Speaker of the House Kevin McCarthy will probably have even more respect for former Reality TV star Donald Trump now. Because winging it for Reality TV isn’t as easy as it looks. In a video he posted to Twitter, McCarthy delivered a smooth off-the-cuff ad-lib in a “mic’d up” moment as he strolled the Capitol grounds, posing for selfies with fans and saying how it was an “awesome day.”
The “day-in-the-life” stroll is a reality show staple — and McCarthy clearly enjoys himself and his personal interactions on this windy February day.
🎙️ Mic’d up pic.twitter.com/6UNSUKzJzA— Kevin McCarthy (@SpeakerMcCarthy) February 23, 2023
But ask any Reality producer — a show needs content. McCarthy obliges, taking the opportunity to show off some of his knowledge of the Capitol — even at the risk of sounding like a Washington insider to his base.
When the California congressman goes off script to give a little Capitol tour, he regales his crew with a story about how William Howard Taft — the 27th president of the United States and later a Supreme Court Justice — lost “a hundred pounds” after he was president.
McCarthy implies that Taft carried around the extra girth because he “hated being president” and pointed out that in the image of Taft portrayed on the Supreme Court building, the former president “looks kind of chiseled.”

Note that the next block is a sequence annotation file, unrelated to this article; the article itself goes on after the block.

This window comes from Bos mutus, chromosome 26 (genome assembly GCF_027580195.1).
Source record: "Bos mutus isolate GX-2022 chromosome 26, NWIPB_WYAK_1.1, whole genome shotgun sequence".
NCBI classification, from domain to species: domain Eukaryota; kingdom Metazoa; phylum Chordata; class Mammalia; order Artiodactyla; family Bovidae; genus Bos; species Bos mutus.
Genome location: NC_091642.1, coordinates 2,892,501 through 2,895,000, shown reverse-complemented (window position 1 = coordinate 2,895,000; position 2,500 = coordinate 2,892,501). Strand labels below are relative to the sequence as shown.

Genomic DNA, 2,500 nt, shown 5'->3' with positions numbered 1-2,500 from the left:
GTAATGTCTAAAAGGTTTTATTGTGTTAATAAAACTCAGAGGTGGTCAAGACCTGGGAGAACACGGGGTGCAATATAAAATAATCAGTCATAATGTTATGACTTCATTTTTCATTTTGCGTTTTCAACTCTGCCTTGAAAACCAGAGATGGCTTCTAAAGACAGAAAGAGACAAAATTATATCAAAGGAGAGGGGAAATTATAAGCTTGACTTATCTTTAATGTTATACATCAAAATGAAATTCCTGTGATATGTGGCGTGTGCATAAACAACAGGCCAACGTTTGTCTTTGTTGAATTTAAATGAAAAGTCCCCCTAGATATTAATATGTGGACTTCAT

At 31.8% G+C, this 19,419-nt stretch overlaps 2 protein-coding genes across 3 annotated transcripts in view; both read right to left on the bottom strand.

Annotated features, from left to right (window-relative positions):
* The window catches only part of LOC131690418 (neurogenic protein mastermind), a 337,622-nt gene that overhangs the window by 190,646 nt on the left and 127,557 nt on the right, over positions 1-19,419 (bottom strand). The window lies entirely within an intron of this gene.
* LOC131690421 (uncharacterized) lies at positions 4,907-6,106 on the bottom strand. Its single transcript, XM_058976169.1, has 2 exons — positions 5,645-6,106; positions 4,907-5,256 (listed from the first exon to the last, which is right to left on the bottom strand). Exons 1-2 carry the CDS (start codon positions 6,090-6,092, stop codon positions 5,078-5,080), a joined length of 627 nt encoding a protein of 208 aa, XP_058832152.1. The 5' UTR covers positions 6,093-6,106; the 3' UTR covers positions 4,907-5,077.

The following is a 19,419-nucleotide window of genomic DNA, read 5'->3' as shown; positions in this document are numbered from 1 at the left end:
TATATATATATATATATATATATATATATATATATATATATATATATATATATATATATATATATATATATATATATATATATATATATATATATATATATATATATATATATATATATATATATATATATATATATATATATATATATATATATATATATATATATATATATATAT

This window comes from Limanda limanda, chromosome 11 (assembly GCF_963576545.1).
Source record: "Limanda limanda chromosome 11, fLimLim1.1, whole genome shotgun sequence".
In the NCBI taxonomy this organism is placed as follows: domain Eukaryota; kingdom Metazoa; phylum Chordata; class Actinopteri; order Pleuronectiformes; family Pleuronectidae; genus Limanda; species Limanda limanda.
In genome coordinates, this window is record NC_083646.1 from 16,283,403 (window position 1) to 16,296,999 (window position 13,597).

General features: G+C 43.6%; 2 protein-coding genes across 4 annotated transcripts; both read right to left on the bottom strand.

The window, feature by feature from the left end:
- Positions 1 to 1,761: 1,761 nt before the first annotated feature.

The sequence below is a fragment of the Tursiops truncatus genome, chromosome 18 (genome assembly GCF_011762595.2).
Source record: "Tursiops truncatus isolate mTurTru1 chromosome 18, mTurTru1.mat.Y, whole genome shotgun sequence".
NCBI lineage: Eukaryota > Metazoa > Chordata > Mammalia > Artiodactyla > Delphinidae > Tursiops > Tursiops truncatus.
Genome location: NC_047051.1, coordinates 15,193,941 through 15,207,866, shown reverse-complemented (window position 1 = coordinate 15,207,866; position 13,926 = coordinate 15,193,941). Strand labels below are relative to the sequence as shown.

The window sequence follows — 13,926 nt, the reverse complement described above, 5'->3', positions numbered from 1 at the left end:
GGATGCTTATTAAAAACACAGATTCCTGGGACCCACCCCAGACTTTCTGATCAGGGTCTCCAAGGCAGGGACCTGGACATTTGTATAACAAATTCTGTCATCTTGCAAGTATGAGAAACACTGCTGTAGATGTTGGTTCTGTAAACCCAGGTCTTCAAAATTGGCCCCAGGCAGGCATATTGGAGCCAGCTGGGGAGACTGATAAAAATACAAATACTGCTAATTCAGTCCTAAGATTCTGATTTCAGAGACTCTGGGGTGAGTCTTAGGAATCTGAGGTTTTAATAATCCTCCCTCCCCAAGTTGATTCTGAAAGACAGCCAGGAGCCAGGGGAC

McCarthy says: “You know he lost a hundred pounds when they put him on the Supreme Court after being President. He hated being President.”
Taft’s image on the Court building certainly does look lean, especially for a famously corpulent man. But it’s not, as McCarthy says, because once Taft ditched the Oval Office, he quit the pretzels and hit the gym. It’s because the image, sculpted by artist Robert Aiken, represents “Taft as a youth.”
Supremecourt.gov describes the artwork this way: “On either side are groups of three figures depicting Council and Research which Aitken modeled after several prominent individuals concerned with the law or the creation of the Supreme Court Building. At the left are Chief Justice Taft as a youth, Secretary of State Elihu Root, and the architect Cass Gilbert. Seated on the right are Chief Justice Hughes, the sculptor Aitken, and Chief Justice Marshall as a young man.”
For McCarthy, no harm, no foul, of course — harmless misinformation is the best kind of misinformation, especially when it comes to elected officials. And, of course, with a seasoned politician’s unerring sense of the fine line, everything McCarthy says is true — it’s just not right. Taft did lose some serious weight when he started working at the Supreme Court — in a building that is, perhaps not coincidentally, adorned with scales.